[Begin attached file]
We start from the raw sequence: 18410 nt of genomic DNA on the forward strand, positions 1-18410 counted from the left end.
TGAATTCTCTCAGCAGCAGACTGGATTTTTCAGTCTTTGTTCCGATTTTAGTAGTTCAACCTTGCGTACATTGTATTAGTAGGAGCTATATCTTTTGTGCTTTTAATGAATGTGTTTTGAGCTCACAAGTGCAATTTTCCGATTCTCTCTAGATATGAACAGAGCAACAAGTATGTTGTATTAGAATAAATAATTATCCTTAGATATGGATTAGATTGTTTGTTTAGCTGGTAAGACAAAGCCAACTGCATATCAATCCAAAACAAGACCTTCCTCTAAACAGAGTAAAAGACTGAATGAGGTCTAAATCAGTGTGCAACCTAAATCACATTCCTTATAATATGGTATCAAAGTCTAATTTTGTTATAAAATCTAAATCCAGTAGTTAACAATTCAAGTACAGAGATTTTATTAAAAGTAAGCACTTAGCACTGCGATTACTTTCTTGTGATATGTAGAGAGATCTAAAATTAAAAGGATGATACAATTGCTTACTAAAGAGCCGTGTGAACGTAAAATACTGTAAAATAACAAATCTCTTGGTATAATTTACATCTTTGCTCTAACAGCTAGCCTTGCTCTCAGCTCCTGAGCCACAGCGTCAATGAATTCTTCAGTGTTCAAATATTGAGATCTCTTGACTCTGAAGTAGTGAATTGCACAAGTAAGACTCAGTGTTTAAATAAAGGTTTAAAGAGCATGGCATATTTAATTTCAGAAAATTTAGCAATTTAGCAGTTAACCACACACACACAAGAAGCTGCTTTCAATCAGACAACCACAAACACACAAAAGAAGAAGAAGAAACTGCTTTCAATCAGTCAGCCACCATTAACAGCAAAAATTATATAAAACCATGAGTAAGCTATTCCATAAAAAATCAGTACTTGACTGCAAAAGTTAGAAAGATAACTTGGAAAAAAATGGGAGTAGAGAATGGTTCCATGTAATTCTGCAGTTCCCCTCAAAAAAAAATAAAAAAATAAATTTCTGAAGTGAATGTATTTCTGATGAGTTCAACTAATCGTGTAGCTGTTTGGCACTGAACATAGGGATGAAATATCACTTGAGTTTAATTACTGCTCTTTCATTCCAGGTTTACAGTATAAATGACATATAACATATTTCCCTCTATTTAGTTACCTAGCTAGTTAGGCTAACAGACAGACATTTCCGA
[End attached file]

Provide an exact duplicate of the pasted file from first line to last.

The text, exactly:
We start from the raw sequence: 18410 nt of genomic DNA on the forward strand, positions 1-18410 counted from the left end.
TGAATTCTCTCAGCAGCAGACTGGATTTTTCAGTCTTTGTTCCGATTTTAGTAGTTCAACCTTGCGTACATTGTATTAGTAGGAGCTATATCTTTTGTGCTTTTAATGAATGTGTTTTGAGCTCACAAGTGCAATTTTCCGATTCTCTCTAGATATGAACAGAGCAACAAGTATGTTGTATTAGAATAAATAATTATCCTTAGATATGGATTAGATTGTTTGTTTAGCTGGTAAGACAAAGCCAACTGCATATCAATCCAAAACAAGACCTTCCTCTAAACAGAGTAAAAGACTGAATGAGGTCTAAATCAGTGTGCAACCTAAATCACATTCCTTATAATATGGTATCAAAGTCTAATTTTGTTATAAAATCTAAATCCAGTAGTTAACAATTCAAGTACAGAGATTTTATTAAAAGTAAGCACTTAGCACTGCGATTACTTTCTTGTGATATGTAGAGAGATCTAAAATTAAAAGGATGATACAATTGCTTACTAAAGAGCCGTGTGAACGTAAAATACTGTAAAATAACAAATCTCTTGGTATAATTTACATCTTTGCTCTAACAGCTAGCCTTGCTCTCAGCTCCTGAGCCACAGCGTCAATGAATTCTTCAGTGTTCAAATATTGAGATCTCTTGACTCTGAAGTAGTGAATTGCACAAGTAAGACTCAGTGTTTAAATAAAGGTTTAAAGAGCATGGCATATTTAATTTCAGAAAATTTAGCAATTTAGCAGTTAACCACACACACACAAGAAGCTGCTTTCAATCAGACAACCACAAACACACAAAAGAAGAAGAAGAAACTGCTTTCAATCAGTCAGCCACCATTAACAGCAAAAATTATATAAAACCATGAGTAAGCTATTCCATAAAAAATCAGTACTTGACTGCAAAAGTTAGAAAGATAACTTGGAAAAAAATGGGAGTAGAGAATGGTTCCATGTAATTCTGCAGTTCCCCTCAAAAAAAAATAAAAAAATAAATTTCTGAAGTGAATGTATTTCTGATGAGTTCAACTAATCGTGTAGCTGTTTGGCACTGAACATAGGGATGAAATATCACTTGAGTTTAATTACTGCTCTTTCATTCCAGGTTTACAGTATAAATGACATATAACATATTTCCCTCTATTTAGTTACCTAGCTAGTTAGGCTAACAGACAGACATTTCCGA